Los Meringues

June 2003

A two-hour wait for tickets took up much of the day, but I scored midfield seats in the first-level anfiteatro among some old-timers who go to every game. It rained throughout the first half, and for once I forgot my rain jacket.

Real Madrid controlled the game, but Celta Vigo scored before halftime. Real evened it after 75 minutes: Raul from Salgado.

Zidane was amazing, possessing and passing. Salgado really fought, as did Makelele. Hierro was too slow on the Celta goal; Figo has somehow lost his touch, except on free kicks. Raúl blew two sitters, and Morientes blew one and sent another well over the bar.

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The “Real” España

Segovia, Spain
May 2003

Another sign of the times: I barely slept on the overnight train to Madrid. I had a bad dream. And two of the men in the sleeping car snored loudly. The jovial German made a lot of noise when he got off the train at six a.m.

Madrid was the same as I remembered, or at least Chamartín Station was the same. We arrived there last time, too, five years before, tired and sleepless, my girlfriend with a cold.

This time I changed directly to a slow train to Segovia. All the way I could barely stay awake, but I did catch glimpses of scenic countryside as the train climbed over the hills.

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Leaving Lisbon

May 2003

I am sorry to leave Lisbon. The Italian manager of the Pensão Aljubarrota said I was a good guest when I came to retrieve my luggage tonight, that lovely Rita, the day manager, had mentioned that I finally had been talkative in the breakfast room this morning.

They were good hosts. They left me breakfasts on those mornings when I had a pre-dawn bus to catch, and the manager even gave me a free beer tonight before I had to leave for my train. He gave me his card and asked me to recommend his hostal to my friends.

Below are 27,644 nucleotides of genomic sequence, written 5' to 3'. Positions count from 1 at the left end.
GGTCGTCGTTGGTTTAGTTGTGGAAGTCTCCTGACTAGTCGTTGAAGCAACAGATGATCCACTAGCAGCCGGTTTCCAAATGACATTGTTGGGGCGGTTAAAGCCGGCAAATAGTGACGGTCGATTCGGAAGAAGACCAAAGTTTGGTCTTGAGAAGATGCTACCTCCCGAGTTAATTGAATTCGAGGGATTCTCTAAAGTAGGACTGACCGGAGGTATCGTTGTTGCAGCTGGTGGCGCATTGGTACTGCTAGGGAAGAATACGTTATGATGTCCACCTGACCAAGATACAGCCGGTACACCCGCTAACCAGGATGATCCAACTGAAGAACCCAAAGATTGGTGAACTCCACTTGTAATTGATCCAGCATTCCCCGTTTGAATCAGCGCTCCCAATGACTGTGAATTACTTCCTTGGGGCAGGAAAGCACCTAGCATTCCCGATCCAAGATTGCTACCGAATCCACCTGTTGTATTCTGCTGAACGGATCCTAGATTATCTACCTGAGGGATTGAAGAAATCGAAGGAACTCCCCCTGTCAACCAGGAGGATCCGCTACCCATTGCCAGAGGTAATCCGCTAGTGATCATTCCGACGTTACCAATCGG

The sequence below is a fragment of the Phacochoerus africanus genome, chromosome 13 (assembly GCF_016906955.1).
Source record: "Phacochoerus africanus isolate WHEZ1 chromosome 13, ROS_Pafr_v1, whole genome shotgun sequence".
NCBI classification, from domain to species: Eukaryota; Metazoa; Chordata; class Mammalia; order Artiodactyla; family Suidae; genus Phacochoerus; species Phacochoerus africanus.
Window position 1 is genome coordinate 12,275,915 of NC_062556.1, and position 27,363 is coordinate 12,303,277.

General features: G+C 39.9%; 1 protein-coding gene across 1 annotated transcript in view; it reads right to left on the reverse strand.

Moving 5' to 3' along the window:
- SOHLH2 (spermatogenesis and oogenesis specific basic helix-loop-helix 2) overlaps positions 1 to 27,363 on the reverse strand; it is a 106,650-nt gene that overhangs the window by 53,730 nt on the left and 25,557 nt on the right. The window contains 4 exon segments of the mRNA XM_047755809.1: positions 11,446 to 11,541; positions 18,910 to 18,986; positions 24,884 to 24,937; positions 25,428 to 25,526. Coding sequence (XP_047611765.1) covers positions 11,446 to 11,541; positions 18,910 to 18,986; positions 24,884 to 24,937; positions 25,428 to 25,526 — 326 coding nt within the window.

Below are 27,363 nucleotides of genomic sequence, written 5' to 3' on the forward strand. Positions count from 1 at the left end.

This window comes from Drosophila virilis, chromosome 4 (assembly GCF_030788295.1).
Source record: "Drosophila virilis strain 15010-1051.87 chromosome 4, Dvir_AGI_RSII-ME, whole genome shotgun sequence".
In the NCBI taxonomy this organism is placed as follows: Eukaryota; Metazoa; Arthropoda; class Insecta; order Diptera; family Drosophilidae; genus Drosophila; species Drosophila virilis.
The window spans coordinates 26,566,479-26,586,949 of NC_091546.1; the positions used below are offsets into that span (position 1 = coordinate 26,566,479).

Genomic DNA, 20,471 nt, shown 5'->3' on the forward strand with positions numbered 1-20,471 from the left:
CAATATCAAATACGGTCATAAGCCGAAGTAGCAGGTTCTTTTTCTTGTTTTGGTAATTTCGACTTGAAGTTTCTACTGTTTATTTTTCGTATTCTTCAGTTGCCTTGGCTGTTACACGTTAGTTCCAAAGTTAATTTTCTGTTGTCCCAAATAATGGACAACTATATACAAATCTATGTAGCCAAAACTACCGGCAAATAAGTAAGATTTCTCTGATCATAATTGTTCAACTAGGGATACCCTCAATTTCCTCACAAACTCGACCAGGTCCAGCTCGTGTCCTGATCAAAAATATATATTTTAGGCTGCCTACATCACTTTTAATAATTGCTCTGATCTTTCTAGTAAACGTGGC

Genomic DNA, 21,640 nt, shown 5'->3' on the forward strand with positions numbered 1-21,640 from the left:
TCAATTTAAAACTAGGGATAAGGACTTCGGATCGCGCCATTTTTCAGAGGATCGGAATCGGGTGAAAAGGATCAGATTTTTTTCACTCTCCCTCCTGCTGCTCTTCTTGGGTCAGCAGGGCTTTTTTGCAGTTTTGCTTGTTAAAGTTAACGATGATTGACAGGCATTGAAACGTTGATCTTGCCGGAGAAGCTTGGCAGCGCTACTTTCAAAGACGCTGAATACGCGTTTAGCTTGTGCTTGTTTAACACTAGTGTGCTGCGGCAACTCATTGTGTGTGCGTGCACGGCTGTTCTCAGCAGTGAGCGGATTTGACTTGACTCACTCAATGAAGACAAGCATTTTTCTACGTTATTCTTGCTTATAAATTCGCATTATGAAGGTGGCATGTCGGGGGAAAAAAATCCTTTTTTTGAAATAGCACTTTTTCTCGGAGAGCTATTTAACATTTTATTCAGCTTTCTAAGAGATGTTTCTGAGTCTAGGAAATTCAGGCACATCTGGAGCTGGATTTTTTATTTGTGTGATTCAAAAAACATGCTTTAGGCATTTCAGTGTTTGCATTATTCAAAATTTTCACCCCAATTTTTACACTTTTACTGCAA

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Road Trip, Algarve

Lagos, Portugal
May 2003

Sra. Rojas awaits me at the bus station after an interminable ride through the quaint seaside villages of Southern Portugal. She pushes through the throng of waiting women greeting passengers until we’re face to face. She pulls out pictures of her apartment and of her building that she keeps on laminated pages in a binder.

“It is near,” she tells me. Twenty euros for the night, she says. “You will see?”

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Two Days in Lisbon

May 2003

Portuguese isn’t like Spanish at all. The words look the same, but it comes out sounding as if it’s spoken with a Russian accent mixed with a touch of French, as if conjured by long-exiled descendants of the Romanovs. I’ve gotten “obrigado” (“thank you”) down, but fortunately many people speak some English, and most information is in Portuguese, English, and French.

All the things I did yesterday I should have done today. I wore myself ragged yesterday in the Alfama, straight off the plane, while Bairro Alto was done easily today, but the two main sites were closed.

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I Don’t Have a Bucket List

Yes, you read the headline correctly. I don’t have a bucket list. There’s no ledger of future destinations. There’s no master plan.

I do this purely by whim.

I used to have a bucket list, when I started. No, before then, when I got out of college and first wanted to travel: Britain, France, Spain, Europe in general. Those were the trips I didn’t take when I was young.

Later, when I started traveling, I’d come home on the flight already plotting the next place on the list. And, I’d be adding new places to it.

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I’m going to tell you my darkest secret. I’ve never told anyone the whole story.

In the summer of 1999, I lost nearly everything. The magazine I worked for went out of business. I lost my job. My only serious romantic relationship ended. I lost all my savings, which were tied up in our house. We sold the house for a loss.

I was jobless, broke, heartbroken, sad, and angry. I was scrambling to keep it together. I was a mess.

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